7. Beef Liver, I am able to purchase already ground beef liver I sauté onions and pepper in a cast iron skillet with some fat – beef tallow or coconut oil and then add ground beef liver with cumin powder, garlic powder and sea salt, the cumin helps with the smell and the vegetables blend nicely.

  8. Thanks for this Chris! We’re already big fans of offal here in Australia and where we are on the Sunshine Coast we’re lucky to have many local farmers producing beautiful grass-fed biodynamic meat which is great. We have beef tongue in the slow cooker right now! Always have beef heart and liver in the freezer too. I’ve been eating more beef liver to naturally boost my B vitamin levels, and looking forward to seeing the latest results soon. This is a great article to share with our paleo meetup group members and Clint’s clients, so thanks heaps! Aime 🙂

    • Aimee & Clint: Excellent points.
      I came back to organ meats because of Nora Gedgaudas’s and Chris Kresser’s recommendations to limit or not overuse protein-about the only thing gov’t food guidelines get right. About the right amount seems to be 170g/6oz (equivalent to 7 medium size eggs a day) which I split up over two meals, unless I work out and a third small meal might be in order. I figured that with this small amount of protein I had better not waste it so Liver, heart, tongue, Pink Salmon and egg yolks have become my super protein-foods. I do so want to try brain but that is a gruesome beast to tackle, yet.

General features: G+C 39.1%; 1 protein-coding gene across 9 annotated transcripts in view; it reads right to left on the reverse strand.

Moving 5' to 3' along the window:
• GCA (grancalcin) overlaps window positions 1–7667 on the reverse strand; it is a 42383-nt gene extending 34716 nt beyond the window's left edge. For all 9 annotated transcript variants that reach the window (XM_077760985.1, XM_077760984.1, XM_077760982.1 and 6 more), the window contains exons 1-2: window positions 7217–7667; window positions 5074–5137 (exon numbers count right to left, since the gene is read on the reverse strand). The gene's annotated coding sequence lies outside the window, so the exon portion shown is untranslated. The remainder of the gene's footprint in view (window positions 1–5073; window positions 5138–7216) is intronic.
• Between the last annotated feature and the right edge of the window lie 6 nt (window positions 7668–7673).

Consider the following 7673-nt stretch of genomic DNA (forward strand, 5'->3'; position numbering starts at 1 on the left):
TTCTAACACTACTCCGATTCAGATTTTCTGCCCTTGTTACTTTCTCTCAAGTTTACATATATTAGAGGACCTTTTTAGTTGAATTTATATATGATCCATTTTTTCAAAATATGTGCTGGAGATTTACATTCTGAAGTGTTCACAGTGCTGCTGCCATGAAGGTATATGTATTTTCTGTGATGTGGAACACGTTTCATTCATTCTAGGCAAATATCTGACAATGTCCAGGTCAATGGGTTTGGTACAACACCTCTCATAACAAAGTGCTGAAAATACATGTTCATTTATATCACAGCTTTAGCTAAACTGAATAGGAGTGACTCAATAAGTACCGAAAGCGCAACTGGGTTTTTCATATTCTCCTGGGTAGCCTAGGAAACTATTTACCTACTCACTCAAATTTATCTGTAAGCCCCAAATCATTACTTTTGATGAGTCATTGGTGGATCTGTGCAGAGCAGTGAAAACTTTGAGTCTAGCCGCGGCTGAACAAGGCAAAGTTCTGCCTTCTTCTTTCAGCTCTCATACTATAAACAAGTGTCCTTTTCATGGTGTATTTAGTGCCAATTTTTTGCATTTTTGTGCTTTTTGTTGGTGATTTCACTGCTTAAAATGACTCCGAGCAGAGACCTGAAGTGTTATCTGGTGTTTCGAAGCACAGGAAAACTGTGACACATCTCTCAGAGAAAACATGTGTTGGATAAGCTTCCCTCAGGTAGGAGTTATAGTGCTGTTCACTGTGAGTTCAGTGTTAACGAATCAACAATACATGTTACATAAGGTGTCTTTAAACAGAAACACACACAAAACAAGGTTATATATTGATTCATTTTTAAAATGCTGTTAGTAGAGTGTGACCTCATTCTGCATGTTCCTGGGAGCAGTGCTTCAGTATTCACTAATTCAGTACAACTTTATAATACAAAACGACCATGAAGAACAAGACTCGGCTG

This food thing is ongoing learning I am finding over my life time. I believe I am now in the tinkering final end game having travelled from (but not necessarily dropping all features of) Adelle Davis to Atkins high protein to Diamond food combining, D’Adamo Blood typing, Taubes’ assurances, Paleo low-protein hi-fat, Gedgaudas’ & other’s science.

      One of the other most important lessons I have learned is to listen to one’s body. From childhood I knew I did not like milk, oranges, strawberries and bread. They smelled bad and milk would only be taken if adulterated with chocolate and bread if it was buttered but never the other two unless really hungry as they hurt my ‘tummy’. Strangely, I loved lemons and limes which I have come to learn that, though acidic, somehow become alkaline in the stomach.

      We all must make the leap from earth’s gravity and join the stars. Only then can we shed the bugaboos that infuriate our dreams. I no longer crave chocolate, ice cream and nuts, and their indulgence is rare to hit the crave stage which has been a fifty year journey.

      This is my final lesson that has earned me my wings. Dining is not my entertainment. I find no joy in comfort foods and ritual celebrations. And that lesson earns me my halo. 🙂